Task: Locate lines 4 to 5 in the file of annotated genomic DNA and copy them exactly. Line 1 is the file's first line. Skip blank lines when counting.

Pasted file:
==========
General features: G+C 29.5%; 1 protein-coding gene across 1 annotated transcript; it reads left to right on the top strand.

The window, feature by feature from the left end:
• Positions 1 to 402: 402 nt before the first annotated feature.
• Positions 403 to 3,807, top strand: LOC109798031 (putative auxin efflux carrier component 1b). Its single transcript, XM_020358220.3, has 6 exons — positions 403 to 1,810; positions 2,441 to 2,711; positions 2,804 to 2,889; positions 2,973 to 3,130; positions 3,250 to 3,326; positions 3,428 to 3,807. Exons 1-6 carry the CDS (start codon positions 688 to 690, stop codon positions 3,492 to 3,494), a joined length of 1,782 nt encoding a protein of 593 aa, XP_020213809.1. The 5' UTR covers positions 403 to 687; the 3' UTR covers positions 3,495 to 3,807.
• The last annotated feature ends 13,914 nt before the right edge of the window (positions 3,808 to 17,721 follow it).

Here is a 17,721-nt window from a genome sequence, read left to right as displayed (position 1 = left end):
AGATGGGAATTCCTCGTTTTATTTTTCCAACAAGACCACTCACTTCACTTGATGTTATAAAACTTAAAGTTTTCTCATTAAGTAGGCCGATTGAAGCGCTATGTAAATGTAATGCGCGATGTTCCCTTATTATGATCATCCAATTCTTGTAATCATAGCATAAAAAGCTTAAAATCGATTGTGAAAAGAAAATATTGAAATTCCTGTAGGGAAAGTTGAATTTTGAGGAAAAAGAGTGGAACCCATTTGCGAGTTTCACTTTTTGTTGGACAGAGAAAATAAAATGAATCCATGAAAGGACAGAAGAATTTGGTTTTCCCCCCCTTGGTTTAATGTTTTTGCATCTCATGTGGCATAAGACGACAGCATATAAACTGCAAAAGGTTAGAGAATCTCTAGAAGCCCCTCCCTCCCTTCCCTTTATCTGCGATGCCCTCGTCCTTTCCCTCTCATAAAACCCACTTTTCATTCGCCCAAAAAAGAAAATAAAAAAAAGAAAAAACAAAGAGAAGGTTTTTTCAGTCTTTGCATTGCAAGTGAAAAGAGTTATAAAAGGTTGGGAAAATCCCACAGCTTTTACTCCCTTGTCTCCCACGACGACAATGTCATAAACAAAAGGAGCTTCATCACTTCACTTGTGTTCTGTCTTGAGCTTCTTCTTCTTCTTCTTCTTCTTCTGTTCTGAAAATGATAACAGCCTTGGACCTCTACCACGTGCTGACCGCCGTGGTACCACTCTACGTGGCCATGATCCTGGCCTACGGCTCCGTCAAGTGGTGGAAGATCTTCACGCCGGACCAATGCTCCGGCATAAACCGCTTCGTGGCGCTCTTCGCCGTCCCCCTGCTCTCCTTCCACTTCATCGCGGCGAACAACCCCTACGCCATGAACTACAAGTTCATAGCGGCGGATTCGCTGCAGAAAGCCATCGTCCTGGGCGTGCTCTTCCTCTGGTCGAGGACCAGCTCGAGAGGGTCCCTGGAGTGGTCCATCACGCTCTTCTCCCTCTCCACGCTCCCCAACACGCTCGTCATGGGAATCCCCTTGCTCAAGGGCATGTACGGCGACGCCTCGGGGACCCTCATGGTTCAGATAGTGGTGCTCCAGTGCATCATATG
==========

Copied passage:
• Positions 403 to 3,807, top strand: LOC109798031 (putative auxin efflux carrier component 1b). Its single transcript, XM_020358220.3, has 6 exons — positions 403 to 1,810; positions 2,441 to 2,711; positions 2,804 to 2,889; positions 2,973 to 3,130; positions 3,250 to 3,326; positions 3,428 to 3,807. Exons 1-6 carry the CDS (start codon positions 688 to 690, stop codon positions 3,492 to 3,494), a joined length of 1,782 nt encoding a protein of 593 aa, XP_020213809.1. The 5' UTR covers positions 403 to 687; the 3' UTR covers positions 3,495 to 3,807.
• The last annotated feature ends 13,914 nt before the right edge of the window (positions 3,808 to 17,721 follow it).